This condition was not limited to Germany, and exhibited some curious effects. In Hungary, for example, there was the curious phenomenon of educated people making the running in anti-Semitic agitation:

When a university graduate went to a business to look for a job, he usually found that if there were openings, he was either not trained for them or not willing to accept them for fear of a loss of prestige. … When such positions were unavailable, the frustrated applicant was likely to blame his unemployment on the discriminatory attitude of a Jewish owner.

A similar scenario obtained in the case of the civil service. … Hungarian university graduates often submitted applications only to find the ranks of officialdom so hopelessly overinflated as to permit no increase, and found it convenient to blame their failure on those Jews (relatively few in number) who had gotten there first. The frustrated Hungarian aspirants, who would rather live in Budapest on handouts from friends and relatives than take a job in the provinces or learn a practical, perhaps even a manual, profession, formed the core of right-wing anti-Semitic thinking. It is a tragic irony that the educated sector of the population was most inclined to find emotional hatred the best substitute for logic and reason.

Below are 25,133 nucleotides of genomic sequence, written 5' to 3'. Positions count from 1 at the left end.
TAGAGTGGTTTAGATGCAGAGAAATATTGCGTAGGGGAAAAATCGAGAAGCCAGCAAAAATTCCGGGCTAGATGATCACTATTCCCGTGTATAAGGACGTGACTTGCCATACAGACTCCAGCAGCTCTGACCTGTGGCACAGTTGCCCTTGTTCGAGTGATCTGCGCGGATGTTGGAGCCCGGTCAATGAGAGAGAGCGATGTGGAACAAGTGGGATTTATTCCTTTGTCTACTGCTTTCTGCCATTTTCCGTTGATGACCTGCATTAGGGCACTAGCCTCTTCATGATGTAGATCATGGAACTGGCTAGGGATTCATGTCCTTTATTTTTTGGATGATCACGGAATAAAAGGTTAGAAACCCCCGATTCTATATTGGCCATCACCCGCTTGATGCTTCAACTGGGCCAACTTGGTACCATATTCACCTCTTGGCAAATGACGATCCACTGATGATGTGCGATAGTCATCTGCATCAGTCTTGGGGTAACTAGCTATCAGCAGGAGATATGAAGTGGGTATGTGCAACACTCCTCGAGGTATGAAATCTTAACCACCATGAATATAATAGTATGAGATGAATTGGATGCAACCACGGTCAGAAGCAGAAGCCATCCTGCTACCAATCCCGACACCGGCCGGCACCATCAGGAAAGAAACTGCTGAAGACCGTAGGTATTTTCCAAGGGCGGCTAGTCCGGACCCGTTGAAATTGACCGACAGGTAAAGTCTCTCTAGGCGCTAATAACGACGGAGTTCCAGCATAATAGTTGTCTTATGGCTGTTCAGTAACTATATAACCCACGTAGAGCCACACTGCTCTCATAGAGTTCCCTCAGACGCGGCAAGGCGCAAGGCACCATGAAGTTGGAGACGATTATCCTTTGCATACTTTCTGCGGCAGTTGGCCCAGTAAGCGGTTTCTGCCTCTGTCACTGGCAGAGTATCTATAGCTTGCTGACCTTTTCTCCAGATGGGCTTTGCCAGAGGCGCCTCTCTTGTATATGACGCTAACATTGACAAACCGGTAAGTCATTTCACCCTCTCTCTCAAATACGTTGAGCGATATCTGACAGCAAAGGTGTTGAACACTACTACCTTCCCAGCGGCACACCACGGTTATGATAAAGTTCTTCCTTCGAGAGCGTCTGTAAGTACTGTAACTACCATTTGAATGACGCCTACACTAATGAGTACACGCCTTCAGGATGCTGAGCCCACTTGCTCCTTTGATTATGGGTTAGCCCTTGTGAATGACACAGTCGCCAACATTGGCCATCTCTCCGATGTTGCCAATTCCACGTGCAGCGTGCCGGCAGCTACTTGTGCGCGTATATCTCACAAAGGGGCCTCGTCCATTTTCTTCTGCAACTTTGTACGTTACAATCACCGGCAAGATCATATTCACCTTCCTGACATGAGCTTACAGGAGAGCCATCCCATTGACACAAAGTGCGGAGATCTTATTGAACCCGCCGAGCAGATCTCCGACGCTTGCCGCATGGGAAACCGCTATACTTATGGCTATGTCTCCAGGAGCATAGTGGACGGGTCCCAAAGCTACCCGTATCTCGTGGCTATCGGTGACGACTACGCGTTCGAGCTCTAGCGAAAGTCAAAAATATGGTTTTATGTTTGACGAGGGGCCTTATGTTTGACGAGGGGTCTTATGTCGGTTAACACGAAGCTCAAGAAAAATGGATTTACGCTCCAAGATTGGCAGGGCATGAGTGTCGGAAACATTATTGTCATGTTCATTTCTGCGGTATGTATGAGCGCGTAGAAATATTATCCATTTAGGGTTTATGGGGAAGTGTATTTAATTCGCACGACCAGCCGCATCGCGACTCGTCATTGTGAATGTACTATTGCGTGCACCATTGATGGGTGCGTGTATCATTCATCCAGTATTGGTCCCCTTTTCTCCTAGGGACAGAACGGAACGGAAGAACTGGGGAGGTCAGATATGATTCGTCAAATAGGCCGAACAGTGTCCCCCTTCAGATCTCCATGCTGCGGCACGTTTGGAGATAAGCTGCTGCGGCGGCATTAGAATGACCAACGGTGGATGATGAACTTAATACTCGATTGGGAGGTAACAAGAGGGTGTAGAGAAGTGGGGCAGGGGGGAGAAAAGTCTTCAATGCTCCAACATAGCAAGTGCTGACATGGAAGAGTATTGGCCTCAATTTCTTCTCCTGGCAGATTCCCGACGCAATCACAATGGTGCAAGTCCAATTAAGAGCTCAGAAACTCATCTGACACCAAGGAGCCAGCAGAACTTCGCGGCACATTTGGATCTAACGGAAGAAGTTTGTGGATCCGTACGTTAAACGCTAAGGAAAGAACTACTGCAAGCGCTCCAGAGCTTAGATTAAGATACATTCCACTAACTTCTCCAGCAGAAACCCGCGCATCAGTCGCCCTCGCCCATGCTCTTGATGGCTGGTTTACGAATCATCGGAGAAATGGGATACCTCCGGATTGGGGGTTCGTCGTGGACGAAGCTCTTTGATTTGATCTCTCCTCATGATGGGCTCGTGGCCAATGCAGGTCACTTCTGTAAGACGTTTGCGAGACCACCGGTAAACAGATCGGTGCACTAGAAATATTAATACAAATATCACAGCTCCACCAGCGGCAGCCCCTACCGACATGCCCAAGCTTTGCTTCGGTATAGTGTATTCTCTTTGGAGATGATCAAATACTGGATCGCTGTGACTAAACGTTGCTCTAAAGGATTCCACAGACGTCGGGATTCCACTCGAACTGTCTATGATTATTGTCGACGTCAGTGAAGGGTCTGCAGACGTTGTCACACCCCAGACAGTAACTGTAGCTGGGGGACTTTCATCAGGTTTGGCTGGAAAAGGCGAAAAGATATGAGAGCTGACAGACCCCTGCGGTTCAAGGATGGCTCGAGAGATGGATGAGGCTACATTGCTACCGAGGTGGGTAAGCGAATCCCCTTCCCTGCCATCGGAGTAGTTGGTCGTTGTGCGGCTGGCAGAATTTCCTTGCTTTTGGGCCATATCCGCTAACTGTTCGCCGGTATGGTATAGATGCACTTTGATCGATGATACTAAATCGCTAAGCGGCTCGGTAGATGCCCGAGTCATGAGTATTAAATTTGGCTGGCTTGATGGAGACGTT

— E. Garrison Walters, The Other Europe: Eastern Europe to 1945, p. 216.

In Germany, the racial overtones of competition were already well established by 1920. The destruction of savings and pensions in the inflation of 1923 was followed by the progressive proletarianization of craftsmen and shopkeepers through the twenties.